I Have No Debt

I Have No Debt

I remember growing up and having this conversation with my father when I was about 7 or 8 years old. I asked why do I have to do all this yard work and it’s Saturday? My father’s reply was simple, “you have to pay your bills”. I was baffled as I thought to myself I don’t have any bills. Which I replied and soon regretting my reply, I asked him what bills? Well, I am sure I don’t have to tell you how long I had to stand there getting that lecture about the roof over my head, the food on the table every day, and the warm water to bath in.

Today I am a father of three but yet I find myself having this same similar conversation with no only my kids but with adults my age nearly every week. Part of the pre-qualification process is asking people what does your month debt load look like. Mortgage loan payments, car payments, credit cards etc. Then I hear those famous words, “I Have No Debt, we are debt free”. Great! Then here comes my comedic response to, “So you live rent free”, they reply “No, we own our own home, and we have no mortgage, we have no debts, everything is paid off”. I ask what about credit cards? Oh, we have them, but we pay them off at the end of every month, so I Have No Debt.”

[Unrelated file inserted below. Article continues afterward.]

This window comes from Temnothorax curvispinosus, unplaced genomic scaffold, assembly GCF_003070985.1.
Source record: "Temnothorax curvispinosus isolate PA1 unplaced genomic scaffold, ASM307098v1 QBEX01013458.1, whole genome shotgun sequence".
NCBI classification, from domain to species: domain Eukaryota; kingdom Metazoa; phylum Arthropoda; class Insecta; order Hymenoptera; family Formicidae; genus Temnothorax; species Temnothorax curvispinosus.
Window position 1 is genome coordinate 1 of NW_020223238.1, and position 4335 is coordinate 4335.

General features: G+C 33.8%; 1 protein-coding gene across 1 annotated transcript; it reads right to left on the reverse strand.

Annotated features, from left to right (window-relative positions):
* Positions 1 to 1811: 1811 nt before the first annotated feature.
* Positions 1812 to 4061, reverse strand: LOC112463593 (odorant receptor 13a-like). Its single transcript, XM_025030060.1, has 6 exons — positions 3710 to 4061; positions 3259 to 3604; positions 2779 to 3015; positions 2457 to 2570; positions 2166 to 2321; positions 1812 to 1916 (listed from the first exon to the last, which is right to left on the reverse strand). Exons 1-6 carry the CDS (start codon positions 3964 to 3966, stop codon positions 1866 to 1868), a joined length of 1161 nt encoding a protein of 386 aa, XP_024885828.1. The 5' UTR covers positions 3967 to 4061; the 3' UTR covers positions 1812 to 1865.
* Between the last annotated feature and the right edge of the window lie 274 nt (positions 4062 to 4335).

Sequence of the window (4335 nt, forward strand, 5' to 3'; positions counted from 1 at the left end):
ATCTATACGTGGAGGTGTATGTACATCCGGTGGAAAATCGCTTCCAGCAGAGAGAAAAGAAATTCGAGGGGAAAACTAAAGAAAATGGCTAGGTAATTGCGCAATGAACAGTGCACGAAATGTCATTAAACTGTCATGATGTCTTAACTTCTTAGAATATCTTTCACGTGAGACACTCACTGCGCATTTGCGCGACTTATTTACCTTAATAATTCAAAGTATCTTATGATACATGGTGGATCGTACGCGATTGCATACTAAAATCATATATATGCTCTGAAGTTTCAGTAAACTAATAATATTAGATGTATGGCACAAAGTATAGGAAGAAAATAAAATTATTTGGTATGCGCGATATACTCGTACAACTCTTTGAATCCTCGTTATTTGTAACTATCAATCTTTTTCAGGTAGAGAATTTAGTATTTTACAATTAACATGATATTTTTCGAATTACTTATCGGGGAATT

Ok, I understand what you are saying, but here is how it works and how the government sees it under the “Ability To Repay Rule” (ATR). Similar to what my father would say, the government say’s ‘If you own a home, you still have an obligation to pay your property taxes, homeowners insurance, and if you live in an association your HOA fee’s’. These items do count towards your monthly debt to income ratio.

So, if you own two or three homes without any mortgage you still have taxes and insurance, all must be accounted for. This also gets a bit more complex when you have additional investment properties. Even though your rent pays for any mortgage loan payments, taxes and insurance, if you write too much off on your tax return for these properties you may have negative income that will count against your debt to income ratio (DTI).

Let’s jump on over to your credit card debts. I know there are people who pay off these monthly balances at the end of every month. But again, this is how it works. When your loan originator pulls your credit report whatever the balances that are currently reflecting on those cards is the amount of your current debt load. So, the minimum required payment will count against your DTI reducing your purchasing power. In order to show these as paid in full you would have to zero these out and not use them for a month prior to apply for your mortgage loan.

Remember the higher your credit score is the lower the rate you will be offered. The lower your debt to income ratio the higher your purchasing power will be. Ask questions prepare in advance, get your facts and we will see you at a happy closing table.